Quite often, when corporations consider the possibility of doing some or all of their software development offshore (typically in Eastern Europe or India), the decision is made without considering all of the factors necessary to arrive at the best decision.
With companies that already have internal development capability, careful consideration needs to be given to the strategic importance that this capability provides. Unfortunately, in many companies executive management often misunderstands the process of software development. They frequently view the software engineering community and its professionals as a management challenge and the product that they produce as a commodity without regard to the value proposition that this capability can deliver.
The promise of lower hourly rates with offshore development is typically the "public" justification given for considering the possibility of going offshore, but often the true financial comparison is not given much more consideration than this simple comparison. This promise, combined with the desire to unburden the organization of internal development groups, forms the basis for sending the work offshore.
However, deeper consideration can often show that the perceived advantage quite often is not realized and that the organization could suffer in the long haul. The strategic importance of the software product being developed internally can often dwarf the perceived short term savings of a lower hourly rate. In addition, frequently the lower offshore rate does not result in lower overall development costs.
I recently did an analysis for a company that had multiple in-house development groups and one group that used offshore development exclusively. The organization claimed that the cost savings realized going offshore was substantial, based on the fact that the offshore company charged about $18 per hour, while the in-house groups had a "rate" calculated at over $60 per hour.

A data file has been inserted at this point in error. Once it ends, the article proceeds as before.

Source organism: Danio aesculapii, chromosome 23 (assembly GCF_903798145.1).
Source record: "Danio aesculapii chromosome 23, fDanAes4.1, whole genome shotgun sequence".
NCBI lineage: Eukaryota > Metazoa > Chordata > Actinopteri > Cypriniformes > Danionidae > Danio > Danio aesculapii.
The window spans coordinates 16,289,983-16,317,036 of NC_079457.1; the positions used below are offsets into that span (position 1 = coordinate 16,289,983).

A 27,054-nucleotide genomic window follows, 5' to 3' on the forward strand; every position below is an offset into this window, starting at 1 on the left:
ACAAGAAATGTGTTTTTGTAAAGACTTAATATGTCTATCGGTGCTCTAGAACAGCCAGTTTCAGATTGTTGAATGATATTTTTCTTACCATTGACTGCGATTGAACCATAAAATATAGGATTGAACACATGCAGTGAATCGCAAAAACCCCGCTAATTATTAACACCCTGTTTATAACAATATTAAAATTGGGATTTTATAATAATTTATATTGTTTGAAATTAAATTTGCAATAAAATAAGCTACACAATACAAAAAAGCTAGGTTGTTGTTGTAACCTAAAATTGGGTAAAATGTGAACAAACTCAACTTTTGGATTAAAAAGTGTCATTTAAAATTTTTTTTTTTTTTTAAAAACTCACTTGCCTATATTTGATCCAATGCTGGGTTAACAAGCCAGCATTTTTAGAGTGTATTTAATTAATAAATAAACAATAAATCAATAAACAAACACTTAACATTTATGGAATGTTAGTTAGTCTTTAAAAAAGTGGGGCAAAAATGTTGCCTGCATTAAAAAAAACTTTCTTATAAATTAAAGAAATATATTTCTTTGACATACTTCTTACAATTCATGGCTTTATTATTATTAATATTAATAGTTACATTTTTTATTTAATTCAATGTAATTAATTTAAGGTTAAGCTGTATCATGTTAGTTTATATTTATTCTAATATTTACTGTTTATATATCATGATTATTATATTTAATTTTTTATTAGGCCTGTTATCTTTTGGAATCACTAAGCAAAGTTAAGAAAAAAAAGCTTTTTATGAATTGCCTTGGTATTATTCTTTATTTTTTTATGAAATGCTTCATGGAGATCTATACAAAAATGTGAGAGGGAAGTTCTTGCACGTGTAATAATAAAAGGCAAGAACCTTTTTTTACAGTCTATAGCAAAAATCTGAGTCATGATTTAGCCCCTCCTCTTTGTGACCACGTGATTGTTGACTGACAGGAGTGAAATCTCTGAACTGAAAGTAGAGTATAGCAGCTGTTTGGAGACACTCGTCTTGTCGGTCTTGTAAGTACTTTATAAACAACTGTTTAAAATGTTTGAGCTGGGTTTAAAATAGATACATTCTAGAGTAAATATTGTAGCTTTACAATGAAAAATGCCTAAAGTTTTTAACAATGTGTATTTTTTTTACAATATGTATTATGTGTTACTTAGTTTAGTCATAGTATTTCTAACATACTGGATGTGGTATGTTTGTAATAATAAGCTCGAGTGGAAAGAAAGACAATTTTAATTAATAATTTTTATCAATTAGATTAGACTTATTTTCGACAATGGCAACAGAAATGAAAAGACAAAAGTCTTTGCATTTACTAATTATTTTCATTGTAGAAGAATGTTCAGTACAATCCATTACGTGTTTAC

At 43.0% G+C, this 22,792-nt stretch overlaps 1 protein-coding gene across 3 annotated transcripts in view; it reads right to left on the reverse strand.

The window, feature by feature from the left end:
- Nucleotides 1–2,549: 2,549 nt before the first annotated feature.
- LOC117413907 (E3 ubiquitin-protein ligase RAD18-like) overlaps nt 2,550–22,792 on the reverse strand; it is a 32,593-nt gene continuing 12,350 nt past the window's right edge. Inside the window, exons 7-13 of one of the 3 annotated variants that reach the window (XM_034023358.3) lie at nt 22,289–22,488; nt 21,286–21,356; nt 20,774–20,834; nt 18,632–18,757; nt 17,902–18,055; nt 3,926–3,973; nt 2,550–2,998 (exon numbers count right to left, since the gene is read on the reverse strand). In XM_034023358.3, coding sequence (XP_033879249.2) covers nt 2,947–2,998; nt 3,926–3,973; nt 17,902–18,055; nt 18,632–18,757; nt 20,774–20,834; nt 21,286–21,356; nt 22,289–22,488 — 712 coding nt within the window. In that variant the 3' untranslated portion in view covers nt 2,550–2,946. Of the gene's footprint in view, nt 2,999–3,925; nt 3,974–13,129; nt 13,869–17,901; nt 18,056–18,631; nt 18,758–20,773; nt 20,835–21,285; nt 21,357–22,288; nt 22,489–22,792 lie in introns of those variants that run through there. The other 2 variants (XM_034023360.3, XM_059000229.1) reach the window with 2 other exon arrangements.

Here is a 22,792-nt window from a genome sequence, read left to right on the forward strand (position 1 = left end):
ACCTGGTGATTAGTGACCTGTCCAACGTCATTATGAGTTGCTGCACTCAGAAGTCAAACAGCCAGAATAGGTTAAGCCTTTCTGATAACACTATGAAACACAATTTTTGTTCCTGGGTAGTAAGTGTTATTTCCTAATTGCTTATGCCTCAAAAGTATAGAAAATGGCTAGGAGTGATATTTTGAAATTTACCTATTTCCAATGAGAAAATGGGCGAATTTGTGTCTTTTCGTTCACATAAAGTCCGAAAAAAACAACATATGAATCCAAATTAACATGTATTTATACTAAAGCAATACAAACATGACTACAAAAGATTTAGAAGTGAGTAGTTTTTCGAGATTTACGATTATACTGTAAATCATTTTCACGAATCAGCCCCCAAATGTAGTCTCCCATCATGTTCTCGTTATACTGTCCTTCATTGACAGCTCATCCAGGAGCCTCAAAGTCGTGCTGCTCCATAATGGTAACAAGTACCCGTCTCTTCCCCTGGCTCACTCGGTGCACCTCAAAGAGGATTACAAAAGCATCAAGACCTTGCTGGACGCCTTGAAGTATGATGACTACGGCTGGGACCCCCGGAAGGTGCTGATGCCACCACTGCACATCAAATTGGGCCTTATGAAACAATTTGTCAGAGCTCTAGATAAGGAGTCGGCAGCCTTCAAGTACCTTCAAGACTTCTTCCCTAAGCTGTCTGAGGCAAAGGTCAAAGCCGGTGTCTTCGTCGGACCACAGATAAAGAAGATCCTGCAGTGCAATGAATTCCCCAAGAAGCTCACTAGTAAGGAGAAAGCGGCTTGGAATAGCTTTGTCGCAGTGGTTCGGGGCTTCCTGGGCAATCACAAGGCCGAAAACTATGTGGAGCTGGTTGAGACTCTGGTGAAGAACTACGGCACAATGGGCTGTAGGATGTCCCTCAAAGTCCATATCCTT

In reality, a comparison of total development cost as a percentage of the sales generated in each group revealed a different conclusion. The group doing development offshore had a development expense as a percent of sales that was over two times the groups using internal development resource. So not only was the company not saving money with the offshore resource, but also they also truly did not understand the total picture that made up their development expenses.
So in this scenario, what were the factors that were overlooked?
- Less overhead for internal developers—typically, the relationship with offshore developers requires extremely detailed specifications in order to communicate the software product being developed. While specs are necessary with internal development teams, the team can afford less rigor in this area, as issues are more easily resolved locally.
- The proximity of the development team to the "internal" customer (i.e. Sales, Marketing, Product Management) makes an iterative development process during the design/development portion of the project efficient and effective.
- Typically, an internal development team has knowledge of the industry, the channel, and the customer that the product is being developed for. This knowledge improves efficiency, accuracy, and ultimately provides value that is difficult or impossible for an offshore developer to deliver.
- Qualifying the software product with the customer (assuming the customer is in the U.S.) can also be lead to more logistics difficulty, additional communication between the client and offshore developer, and overall less efficiency.
Costs aside, the organization looking for an offshore solution must also consider a host of other factors regarding intellectual property security, potential legal issues with export control policies, and potential difficulties with project oversight.
Rather than focus on cost, the organization dependent on software products may receive a larger payback from more focus on the benefits their internal team can deliver in terms of innovation and the strategic value that their current organization can deliver. Software development is by nature an experimental and iterative process—organizations should not only accept this fact, but they should embrace it as a competitive advantage in an ever-increasing world of "me too" thinking.